The Malta Independent 3 June 2020, Wednesday

Contractors wanting the government to be responsible for their waste 'a fallacy' – Herrera

Albert Galea Tuesday, 17 September 2019, 09:46 Last update: about 10 months ago

The notion that the government should be responsible for the waste generated by construction contractors has been described by Environment Minister Jose Herrera as a complete non-starter and a fallacy.

Asked by The Malta Independent whether there have been updates with regards to the situation about the dumping of construction waste at quarries, Herrera revealed his annoyance at the expectation of contractors and of Malta Developer’s Association President Sandro Chetcuti that the government should be responsible for providing an area for them to dispose of their waste.


“The responsibility for the disposal of any waste is of the operator. There exists the producer- pays principle – in Malta that concept is finally coming in – in manufacturing and industry or through the bottle refund scheme for instance – but there are those who say, ironically, that contractors are not responsible for what they generate – this is a fallacy. They are responsible”, Herrera said.

He said that legislation will soon be implemented to make sure that this principle is adhered to, while more emphasis will also be given to the option of recycling construction waste.

The environment minister however had a parting shot at MDA President Sandro Chetcuti, who has said that the government should take the “necessary decisions” to make sure that the industry is not stifled, saying that it cannot be that a contractor or a president of an association representing them says that they are not responsible for the waste that they generate.  “That is a fallacy; a non-starter”, he said.

Explaining the situation, Herrera said that having quarries for the disposal of construction waste is a very lucrative business, and noted that since Malta is a free market economy, there is a limit to what he can do when it comes to the prices of the service.

He said that he had made efforts to introduce fiscal incentives to retain certain prices however, despite guarantees from Chetcuti himself, the prices had continued to increase regardless.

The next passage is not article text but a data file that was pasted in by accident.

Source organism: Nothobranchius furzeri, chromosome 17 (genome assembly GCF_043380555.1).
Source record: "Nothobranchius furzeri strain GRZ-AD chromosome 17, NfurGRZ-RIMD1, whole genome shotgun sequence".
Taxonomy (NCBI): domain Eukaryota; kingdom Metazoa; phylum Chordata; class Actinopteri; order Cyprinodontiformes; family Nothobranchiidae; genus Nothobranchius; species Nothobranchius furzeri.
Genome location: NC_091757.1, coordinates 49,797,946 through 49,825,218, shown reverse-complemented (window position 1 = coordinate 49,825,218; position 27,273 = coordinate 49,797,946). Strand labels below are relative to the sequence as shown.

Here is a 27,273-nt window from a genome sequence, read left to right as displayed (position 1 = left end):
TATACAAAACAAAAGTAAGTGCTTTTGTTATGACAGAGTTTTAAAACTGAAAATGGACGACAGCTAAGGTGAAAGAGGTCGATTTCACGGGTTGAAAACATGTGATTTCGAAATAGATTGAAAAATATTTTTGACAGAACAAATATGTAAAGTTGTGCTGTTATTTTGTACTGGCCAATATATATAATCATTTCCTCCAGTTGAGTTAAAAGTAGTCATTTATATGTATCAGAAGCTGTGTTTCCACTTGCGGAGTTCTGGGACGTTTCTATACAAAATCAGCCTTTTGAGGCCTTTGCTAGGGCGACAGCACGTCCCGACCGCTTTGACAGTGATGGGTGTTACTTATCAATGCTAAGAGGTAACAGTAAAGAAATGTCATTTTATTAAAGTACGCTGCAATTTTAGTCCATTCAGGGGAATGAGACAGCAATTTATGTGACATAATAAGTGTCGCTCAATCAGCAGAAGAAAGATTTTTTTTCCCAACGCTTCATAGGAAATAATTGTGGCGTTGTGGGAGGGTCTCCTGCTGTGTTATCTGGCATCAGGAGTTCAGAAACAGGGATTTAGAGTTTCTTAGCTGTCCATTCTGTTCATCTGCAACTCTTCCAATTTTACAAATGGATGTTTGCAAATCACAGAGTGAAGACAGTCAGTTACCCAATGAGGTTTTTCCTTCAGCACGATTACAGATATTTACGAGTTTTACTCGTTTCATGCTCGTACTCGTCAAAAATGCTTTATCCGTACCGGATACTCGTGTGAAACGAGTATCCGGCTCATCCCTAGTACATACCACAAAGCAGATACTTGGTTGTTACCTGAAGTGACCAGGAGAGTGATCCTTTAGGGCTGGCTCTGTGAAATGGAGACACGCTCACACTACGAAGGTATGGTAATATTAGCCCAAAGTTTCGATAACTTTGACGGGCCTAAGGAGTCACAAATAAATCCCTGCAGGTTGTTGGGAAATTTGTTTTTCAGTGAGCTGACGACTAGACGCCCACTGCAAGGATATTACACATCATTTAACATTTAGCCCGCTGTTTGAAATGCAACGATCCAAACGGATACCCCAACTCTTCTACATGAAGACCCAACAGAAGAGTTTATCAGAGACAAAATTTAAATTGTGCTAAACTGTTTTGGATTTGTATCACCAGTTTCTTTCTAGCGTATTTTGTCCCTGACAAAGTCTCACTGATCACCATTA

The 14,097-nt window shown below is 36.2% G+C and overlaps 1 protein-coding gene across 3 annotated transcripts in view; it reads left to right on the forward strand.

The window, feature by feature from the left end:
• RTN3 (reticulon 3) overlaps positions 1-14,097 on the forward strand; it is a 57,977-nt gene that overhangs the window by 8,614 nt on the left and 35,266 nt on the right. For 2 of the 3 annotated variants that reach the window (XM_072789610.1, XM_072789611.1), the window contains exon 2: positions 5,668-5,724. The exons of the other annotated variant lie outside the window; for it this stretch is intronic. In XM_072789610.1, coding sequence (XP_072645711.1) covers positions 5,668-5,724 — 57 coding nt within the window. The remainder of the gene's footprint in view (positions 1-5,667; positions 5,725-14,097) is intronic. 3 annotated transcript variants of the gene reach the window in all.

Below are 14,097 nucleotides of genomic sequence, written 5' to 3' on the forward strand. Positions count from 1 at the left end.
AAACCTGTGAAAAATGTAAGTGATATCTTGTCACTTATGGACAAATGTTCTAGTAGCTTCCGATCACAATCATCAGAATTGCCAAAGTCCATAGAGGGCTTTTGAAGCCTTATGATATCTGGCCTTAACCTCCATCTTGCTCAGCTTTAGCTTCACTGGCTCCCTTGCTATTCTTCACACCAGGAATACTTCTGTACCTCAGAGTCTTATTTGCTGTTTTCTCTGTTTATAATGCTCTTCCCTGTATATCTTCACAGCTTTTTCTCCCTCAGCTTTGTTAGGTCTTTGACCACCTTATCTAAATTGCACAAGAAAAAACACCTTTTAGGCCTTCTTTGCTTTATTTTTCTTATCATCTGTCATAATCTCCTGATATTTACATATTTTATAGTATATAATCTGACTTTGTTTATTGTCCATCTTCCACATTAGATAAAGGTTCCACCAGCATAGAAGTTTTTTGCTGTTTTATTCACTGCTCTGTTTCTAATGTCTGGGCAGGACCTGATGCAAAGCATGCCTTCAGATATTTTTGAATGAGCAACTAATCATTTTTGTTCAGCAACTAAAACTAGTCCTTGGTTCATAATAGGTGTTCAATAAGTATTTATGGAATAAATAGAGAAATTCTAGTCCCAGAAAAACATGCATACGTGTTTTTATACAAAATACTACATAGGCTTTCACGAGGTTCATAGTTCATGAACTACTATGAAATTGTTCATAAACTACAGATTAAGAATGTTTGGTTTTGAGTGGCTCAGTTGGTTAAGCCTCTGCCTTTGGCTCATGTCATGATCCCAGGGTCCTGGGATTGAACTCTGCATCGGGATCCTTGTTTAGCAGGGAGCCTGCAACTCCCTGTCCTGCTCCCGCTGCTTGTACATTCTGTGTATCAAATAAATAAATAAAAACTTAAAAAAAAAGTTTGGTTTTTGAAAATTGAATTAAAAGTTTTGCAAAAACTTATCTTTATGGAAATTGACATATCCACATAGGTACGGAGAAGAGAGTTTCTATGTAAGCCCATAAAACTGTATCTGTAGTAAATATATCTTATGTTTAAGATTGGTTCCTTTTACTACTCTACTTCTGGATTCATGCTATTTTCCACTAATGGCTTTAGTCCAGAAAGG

The solution now, Herrera said, is to use the ministry’s powers and to carry out a survey across Malta and Gozo to ascertain the quarry situation on the island.  This survey will endeavour to find out what quarries there are, how big they are, which are accepting construction waste and which are not, and also which quarries are owned by the government and are leased to third parties but are not being used.

He said that if needed, he will have to requisition those quarries which belong to the government and utilise that volume, something which he hopes will balance the price of the dumping out.

The renewed focus on quarries and construction comes after Sandro Chetcuti spoke of the dire need for the government to take decisions to improve the situation, or risk the stagnation of the industry.  At the same time, The Malta Independent revealed that dumping at a cliff-edge quarry at Għar Lapsi had been so extensive that the construction waste creeping ever closer to the cliffs.

In spite of this, the Environment and Resources Authority said that the quarry is in-line with its environmental permit conditions. The Lapsi quarry is flanked by the Haġar Qim and Mnajdra temples on one side and the picturesque Għar Lapsi on the other.

The quarry is the only one currently receiving construction waste, even though there are a total of 29 quarries permitted to do so, and in recent days the operators of this quarry doubled the price for disposal of each tonne of waste – much to the concern of those working within the industry, and in breach of an agreement signed by the MDA and the Government through which the price would have remained stable at €8 per tonne.

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